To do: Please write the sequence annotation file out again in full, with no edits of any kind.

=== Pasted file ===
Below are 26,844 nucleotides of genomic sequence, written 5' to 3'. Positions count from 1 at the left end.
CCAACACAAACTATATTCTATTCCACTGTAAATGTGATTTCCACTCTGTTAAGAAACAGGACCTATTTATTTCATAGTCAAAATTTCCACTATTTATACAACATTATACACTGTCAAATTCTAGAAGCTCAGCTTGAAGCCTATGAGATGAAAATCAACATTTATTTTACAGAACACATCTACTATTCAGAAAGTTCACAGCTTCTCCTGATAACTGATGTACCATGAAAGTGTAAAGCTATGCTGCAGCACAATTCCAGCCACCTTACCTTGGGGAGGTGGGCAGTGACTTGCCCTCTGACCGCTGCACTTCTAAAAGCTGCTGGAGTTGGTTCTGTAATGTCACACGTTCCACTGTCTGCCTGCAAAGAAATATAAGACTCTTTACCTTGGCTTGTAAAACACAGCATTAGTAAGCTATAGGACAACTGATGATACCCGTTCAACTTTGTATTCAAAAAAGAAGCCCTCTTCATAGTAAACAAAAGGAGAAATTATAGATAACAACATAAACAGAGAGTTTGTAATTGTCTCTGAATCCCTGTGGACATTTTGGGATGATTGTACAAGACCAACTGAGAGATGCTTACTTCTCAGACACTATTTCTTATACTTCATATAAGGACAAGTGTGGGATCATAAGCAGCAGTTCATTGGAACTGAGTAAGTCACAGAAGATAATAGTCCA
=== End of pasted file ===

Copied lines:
Below are 26,844 nucleotides of genomic sequence, written 5' to 3'. Positions count from 1 at the left end.
CCAACACAAACTATATTCTATTCCACTGTAAATGTGATTTCCACTCTGTTAAGAAACAGGACCTATTTATTTCATAGTCAAAATTTCCACTATTTATACAACATTATACACTGTCAAATTCTAGAAGCTCAGCTTGAAGCCTATGAGATGAAAATCAACATTTATTTTACAGAACACATCTACTATTCAGAAAGTTCACAGCTTCTCCTGATAACTGATGTACCATGAAAGTGTAAAGCTATGCTGCAGCACAATTCCAGCCACCTTACCTTGGGGAGGTGGGCAGTGACTTGCCCTCTGACCGCTGCACTTCTAAAAGCTGCTGGAGTTGGTTCTGTAATGTCACACGTTCCACTGTCTGCCTGCAAAGAAATATAAGACTCTTTACCTTGGCTTGTAAAACACAGCATTAGTAAGCTATAGGACAACTGATGATACCCGTTCAACTTTGTATTCAAAAAAGAAGCCCTCTTCATAGTAAACAAAAGGAGAAATTATAGATAACAACATAAACAGAGAGTTTGTAATTGTCTCTGAATCCCTGTGGACATTTTGGGATGATTGTACAAGACCAACTGAGAGATGCTTACTTCTCAGACACTATTTCTTATACTTCATATAAGGACAAGTGTGGGATCATAAGCAGCAGTTCATTGGAACTGAGTAAGTCACAGAAGATAATAGTCCA